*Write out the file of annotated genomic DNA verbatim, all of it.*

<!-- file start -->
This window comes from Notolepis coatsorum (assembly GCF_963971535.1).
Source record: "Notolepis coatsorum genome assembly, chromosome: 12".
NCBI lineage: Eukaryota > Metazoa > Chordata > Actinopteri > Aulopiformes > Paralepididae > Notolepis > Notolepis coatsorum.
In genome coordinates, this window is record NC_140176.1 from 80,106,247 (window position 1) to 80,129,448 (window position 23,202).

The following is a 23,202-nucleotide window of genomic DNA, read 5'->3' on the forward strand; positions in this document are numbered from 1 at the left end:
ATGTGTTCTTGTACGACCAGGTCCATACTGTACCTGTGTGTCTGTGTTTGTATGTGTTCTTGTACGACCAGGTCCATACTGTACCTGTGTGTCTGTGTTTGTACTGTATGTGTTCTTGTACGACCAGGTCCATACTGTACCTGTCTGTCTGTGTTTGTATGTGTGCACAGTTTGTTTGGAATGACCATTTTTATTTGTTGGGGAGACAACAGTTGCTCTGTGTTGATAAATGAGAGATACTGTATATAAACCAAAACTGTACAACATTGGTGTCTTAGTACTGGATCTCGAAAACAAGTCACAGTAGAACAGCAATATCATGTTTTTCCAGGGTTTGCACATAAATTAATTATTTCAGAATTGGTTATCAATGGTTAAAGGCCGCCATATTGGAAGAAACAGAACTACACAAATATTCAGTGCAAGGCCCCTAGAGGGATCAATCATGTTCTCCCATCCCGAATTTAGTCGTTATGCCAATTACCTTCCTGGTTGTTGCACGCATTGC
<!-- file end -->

This window comes from Notolepis coatsorum (assembly GCF_963971535.1).
Source record: "Notolepis coatsorum genome assembly, chromosome: 12".
NCBI lineage: Eukaryota > Metazoa > Chordata > Actinopteri > Aulopiformes > Paralepididae > Notolepis > Notolepis coatsorum.
In genome coordinates, this window is record NC_140176.1 from 80,106,247 (window position 1) to 80,129,448 (window position 23,202).

The following is a 23,202-nucleotide window of genomic DNA, read 5'->3' on the forward strand; positions in this document are numbered from 1 at the left end:
ATGTGTTCTTGTACGACCAGGTCCATACTGTACCTGTGTGTCTGTGTTTGTATGTGTTCTTGTACGACCAGGTCCATACTGTACCTGTGTGTCTGTGTTTGTACTGTATGTGTTCTTGTACGACCAGGTCCATACTGTACCTGTCTGTCTGTGTTTGTATGTGTGCACAGTTTGTTTGGAATGACCATTTTTATTTGTTGGGGAGACAACAGTTGCTCTGTGTTGATAAATGAGAGATACTGTATATAAACCAAAACTGTACAACATTGGTGTCTTAGTACTGGATCTCGAAAACAAGTCACAGTAGAACAGCAATATCATGTTTTTCCAGGGTTTGCACATAAATTAATTATTTCAGAATTGGTTATCAATGGTTAAAGGCCGCCATATTGGAAGAAACAGAACTACACAAATATTCAGTGCAAGGCCCCTAGAGGGATCAATCATGTTCTCCCATCCCGAATTTAGTCGTTATGCCAATTACCTTCCTGGTTGTTGCACGCATTGC